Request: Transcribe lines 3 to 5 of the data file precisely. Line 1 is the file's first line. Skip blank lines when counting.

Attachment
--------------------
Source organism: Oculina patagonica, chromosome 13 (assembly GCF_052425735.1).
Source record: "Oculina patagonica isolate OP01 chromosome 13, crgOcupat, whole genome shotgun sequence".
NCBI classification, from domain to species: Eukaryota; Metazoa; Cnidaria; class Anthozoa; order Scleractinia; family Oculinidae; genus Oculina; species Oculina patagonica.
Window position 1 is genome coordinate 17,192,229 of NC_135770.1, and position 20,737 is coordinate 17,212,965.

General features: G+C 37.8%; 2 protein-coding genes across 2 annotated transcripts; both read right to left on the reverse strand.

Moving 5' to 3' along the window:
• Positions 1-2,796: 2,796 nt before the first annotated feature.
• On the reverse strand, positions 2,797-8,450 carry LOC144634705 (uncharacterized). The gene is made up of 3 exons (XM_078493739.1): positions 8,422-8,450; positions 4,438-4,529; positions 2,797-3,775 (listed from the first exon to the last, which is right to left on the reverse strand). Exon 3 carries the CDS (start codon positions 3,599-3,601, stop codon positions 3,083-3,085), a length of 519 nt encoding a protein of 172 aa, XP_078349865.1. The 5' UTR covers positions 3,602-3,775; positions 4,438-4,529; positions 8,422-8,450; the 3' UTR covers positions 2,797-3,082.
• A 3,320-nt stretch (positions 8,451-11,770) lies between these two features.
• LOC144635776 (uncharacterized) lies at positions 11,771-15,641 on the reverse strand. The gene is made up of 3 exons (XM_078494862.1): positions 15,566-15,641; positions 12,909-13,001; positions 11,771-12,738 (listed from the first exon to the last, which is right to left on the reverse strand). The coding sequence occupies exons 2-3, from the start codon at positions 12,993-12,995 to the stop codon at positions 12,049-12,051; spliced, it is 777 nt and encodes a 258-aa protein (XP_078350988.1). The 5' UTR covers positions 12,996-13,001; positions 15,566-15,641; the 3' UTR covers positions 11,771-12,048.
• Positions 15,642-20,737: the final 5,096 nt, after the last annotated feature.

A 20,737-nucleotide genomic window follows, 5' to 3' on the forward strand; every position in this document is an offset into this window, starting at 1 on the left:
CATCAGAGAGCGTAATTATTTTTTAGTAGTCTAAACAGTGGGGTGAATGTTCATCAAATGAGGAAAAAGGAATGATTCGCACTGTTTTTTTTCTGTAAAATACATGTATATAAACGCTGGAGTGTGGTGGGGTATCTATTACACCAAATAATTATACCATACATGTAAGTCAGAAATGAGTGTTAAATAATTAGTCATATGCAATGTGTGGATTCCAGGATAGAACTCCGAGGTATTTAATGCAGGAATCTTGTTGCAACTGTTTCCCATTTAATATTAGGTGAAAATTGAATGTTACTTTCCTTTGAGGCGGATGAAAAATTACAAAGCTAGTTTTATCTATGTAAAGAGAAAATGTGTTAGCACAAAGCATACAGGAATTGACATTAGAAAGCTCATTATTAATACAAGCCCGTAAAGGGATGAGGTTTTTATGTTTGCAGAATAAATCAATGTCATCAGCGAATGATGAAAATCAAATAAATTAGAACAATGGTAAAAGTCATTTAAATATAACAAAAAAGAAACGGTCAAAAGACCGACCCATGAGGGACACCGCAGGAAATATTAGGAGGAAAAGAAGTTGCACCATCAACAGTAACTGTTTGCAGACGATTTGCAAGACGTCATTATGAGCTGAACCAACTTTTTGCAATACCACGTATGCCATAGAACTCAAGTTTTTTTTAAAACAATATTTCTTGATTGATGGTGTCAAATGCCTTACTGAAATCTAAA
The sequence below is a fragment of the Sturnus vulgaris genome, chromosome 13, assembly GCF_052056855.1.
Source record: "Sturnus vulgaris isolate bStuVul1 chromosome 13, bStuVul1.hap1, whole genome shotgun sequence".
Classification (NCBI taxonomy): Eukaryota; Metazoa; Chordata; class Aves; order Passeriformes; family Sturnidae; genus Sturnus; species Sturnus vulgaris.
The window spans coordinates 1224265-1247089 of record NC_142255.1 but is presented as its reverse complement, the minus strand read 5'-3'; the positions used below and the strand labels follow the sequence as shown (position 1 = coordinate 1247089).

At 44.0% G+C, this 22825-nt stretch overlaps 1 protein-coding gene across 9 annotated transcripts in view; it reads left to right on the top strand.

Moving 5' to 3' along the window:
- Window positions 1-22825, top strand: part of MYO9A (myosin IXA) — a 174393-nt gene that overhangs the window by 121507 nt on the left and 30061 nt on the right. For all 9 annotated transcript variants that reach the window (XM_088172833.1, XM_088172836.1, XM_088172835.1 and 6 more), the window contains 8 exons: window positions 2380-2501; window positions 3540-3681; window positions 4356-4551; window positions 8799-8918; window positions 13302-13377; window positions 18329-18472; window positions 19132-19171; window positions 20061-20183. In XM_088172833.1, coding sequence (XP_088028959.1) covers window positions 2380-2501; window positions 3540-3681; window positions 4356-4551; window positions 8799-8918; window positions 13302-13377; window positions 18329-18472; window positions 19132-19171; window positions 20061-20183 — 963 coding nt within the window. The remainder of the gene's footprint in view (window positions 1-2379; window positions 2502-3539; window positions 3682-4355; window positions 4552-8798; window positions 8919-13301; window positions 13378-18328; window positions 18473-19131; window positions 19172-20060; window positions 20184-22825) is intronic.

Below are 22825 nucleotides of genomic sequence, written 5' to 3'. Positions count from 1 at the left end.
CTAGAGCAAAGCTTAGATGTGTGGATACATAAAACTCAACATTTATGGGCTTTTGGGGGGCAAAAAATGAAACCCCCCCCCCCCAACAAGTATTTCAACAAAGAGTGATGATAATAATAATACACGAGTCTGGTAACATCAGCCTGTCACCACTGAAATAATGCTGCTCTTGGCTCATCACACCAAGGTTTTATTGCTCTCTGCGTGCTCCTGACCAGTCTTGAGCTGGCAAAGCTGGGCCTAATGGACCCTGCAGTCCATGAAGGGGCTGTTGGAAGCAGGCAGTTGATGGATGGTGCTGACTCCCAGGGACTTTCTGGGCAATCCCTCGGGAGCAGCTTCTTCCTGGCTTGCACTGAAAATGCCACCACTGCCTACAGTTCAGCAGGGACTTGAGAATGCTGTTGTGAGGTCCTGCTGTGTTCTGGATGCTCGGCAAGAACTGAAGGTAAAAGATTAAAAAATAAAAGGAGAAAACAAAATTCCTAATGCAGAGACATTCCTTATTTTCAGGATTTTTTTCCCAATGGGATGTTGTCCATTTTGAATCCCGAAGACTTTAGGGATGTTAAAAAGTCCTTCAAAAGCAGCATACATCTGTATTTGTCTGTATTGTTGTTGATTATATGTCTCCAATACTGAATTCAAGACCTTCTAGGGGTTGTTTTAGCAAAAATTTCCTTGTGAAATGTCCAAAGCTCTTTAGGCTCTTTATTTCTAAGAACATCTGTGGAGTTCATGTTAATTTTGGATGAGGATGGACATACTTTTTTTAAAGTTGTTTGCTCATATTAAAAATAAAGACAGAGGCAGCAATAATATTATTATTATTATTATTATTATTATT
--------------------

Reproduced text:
NCBI classification, from domain to species: Eukaryota; Metazoa; Cnidaria; class Anthozoa; order Scleractinia; family Oculinidae; genus Oculina; species Oculina patagonica.
Window position 1 is genome coordinate 17,192,229 of NC_135770.1, and position 20,737 is coordinate 17,212,965.

General features: G+C 37.8%; 2 protein-coding genes across 2 annotated transcripts; both read right to left on the reverse strand.